Holy Week is one of the most important moments in the Christian church. Since early times there has been a large repertoire for this purpose. Part of this included settings of the biblical narration of Jesus' passion and death. Most Passions of the baroque era which are performed today are written by German Protestant composers. Until now very few Passions by Italian composers have come to light. The best-known is the St John Passion by Alessandro Scarlatti which was recorded by René Jacobs and an ensemble of the Schola Cantorum Basiliensis (deutsche harmonia mundi). More recently another St John Passion was discovered, composed by Francesco Feo (review
). The present disc brings a third Passion, remarkably again on the text of the gospel of St John and written by Carlo Sturla.
Next to nothing is known about this composer who has no entry in New Grove
. The dates of his birth and death are unknown, and as he worked all his life in Genoa it is assumed he was also born there. It is known that he was active as a musician in both the music theatre and in the church. There is historical evidence that he worked as singing teacher in the women's Convent of Santa Brigida which belonged to the Sisters of the Sacred Heart. That may well explain the scoring of this Passion which is for women's voices alone.
The Passio di Venerdì Santo
is a remarkable work in several ways. The text is restricted to St John's narrative in his gospel; there are no free poetic texts. The part of the 'Evangelist' is called cantus firmus
and scored for solo voice and basso continuo. It not only contains the narrative but also the words of Jesus. In this recording the narrative is supported by the organ alone, whereas the words of Jesus are singled out by a larger scoring of the basso continuo. Interestingly instead of using the form of the recitative for the cantus firmus
Sturla rather makes use of the style of plainchant. Without the basso continuo one would never guess that this work had been written in the 18th century.
The parts of the three other characters in the Gospel (the soliloquentes
) - Pilate, Petre and the maid - and the turbae
are quite different, though. They have a strongly operatic character. The words of the soliloquentes
are purely operatic arias, with several repetitions of words and phrases, and ending with a cadenza. The striking contrast between these operatic parts and the sober setting of the narration makes this work all the more remarkable. Another notable aspect of this Passion is the fact that it ends with the scene of the soldiers dicing for Jesus' coat. The last section is a chorus of the soldiers: "Let us not rend it, but cast lots to settle who shall have it". Jesus' words at the cross and his death are not set by Sturla.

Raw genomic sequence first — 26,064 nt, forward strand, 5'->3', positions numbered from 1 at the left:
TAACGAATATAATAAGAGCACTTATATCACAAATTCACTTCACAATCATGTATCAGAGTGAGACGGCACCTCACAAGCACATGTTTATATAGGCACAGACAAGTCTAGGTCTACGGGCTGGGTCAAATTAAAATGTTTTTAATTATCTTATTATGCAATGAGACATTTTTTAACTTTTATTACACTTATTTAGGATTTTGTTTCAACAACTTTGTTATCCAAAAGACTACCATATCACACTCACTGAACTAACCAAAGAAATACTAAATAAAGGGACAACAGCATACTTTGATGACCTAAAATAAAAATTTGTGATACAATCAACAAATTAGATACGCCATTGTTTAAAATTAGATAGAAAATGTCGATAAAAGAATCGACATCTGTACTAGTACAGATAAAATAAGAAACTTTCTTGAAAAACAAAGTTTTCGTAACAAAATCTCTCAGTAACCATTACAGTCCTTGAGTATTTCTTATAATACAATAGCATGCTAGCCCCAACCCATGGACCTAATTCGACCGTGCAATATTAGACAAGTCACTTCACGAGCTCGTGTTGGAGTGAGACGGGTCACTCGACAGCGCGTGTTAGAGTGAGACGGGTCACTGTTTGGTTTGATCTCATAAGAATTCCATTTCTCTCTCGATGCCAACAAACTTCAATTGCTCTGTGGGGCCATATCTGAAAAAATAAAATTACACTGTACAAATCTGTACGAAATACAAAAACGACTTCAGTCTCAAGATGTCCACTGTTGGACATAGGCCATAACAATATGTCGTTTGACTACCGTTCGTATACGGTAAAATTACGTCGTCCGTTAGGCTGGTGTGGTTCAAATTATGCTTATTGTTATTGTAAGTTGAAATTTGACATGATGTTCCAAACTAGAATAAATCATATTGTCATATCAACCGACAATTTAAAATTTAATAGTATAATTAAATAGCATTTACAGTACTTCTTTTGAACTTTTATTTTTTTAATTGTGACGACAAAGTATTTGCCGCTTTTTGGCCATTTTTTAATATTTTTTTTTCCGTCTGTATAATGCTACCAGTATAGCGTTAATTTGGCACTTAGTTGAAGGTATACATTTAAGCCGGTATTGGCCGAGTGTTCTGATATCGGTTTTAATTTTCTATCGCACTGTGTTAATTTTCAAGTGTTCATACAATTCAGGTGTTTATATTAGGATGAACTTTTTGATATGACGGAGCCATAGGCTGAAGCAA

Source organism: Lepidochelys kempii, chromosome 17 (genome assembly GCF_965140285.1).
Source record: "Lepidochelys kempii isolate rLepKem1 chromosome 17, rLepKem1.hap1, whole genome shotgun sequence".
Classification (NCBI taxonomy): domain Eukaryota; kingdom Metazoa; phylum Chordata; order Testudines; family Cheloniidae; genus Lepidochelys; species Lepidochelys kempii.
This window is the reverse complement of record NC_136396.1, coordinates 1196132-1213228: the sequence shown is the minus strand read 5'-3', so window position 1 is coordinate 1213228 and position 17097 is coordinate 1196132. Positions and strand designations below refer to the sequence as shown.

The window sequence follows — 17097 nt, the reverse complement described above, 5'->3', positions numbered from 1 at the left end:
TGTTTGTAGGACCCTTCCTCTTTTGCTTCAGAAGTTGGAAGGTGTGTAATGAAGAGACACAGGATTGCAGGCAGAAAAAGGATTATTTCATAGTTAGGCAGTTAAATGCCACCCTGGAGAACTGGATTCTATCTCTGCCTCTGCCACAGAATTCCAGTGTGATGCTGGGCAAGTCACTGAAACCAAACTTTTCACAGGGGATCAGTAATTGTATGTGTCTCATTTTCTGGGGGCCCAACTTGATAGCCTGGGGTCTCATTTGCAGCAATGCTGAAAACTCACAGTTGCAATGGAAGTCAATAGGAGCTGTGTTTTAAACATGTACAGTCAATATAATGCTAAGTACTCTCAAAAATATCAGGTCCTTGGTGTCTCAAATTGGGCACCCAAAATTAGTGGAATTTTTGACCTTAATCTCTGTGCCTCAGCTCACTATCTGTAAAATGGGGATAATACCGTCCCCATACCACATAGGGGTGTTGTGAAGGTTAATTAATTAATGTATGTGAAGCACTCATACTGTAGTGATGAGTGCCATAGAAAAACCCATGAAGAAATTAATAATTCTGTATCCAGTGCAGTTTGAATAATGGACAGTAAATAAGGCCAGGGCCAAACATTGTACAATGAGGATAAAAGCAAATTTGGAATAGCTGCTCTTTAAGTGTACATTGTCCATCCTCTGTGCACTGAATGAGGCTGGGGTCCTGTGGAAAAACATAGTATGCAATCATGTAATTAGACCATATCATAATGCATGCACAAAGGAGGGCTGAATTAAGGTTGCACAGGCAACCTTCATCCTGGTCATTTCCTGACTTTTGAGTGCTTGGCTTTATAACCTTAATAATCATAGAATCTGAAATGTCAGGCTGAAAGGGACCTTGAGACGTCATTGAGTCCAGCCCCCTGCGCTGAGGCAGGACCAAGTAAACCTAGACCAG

Luca Franco Ferrari opts for a small ensemble, and that is certainly right. The narration is sung by Emanuela Esposito, and her performance is impressive. As I have already written she also sings the words of Jesus. Problem is that these are set at a lower pitch than the words of the Evangelist. It would have been an option to allocate them to a different singer, but apparently in order to stick to what was common practice Ferrari decided to use the same singer. Although it is obvious that Ms Esposito is less comfortable in this range, she manages to sing the part remarkably well. The arias - as the solos of the soliloquentes
are called - are sung by the soprano Laura Dalfino and the contralto Marina Frandi. They bring fine performances, although now and then I noticed some insecurities in the intonation. The turbae
are brilliantly sung, with great dramatic flair, by three sopranos and three contraltos.
In the basso continuo we hear, apart from the organ, a harp, a theorbo or a guitar, a cello and a violone. The decision to set the words of Jesus apart through a change of scoring of the basso continuo is quite effective.
All in all, I am impressed by this unknown Passion, which fully deserves being made available on disc. If you are looking for something different to listen to during Passiontime, this is it.
Johan van Veen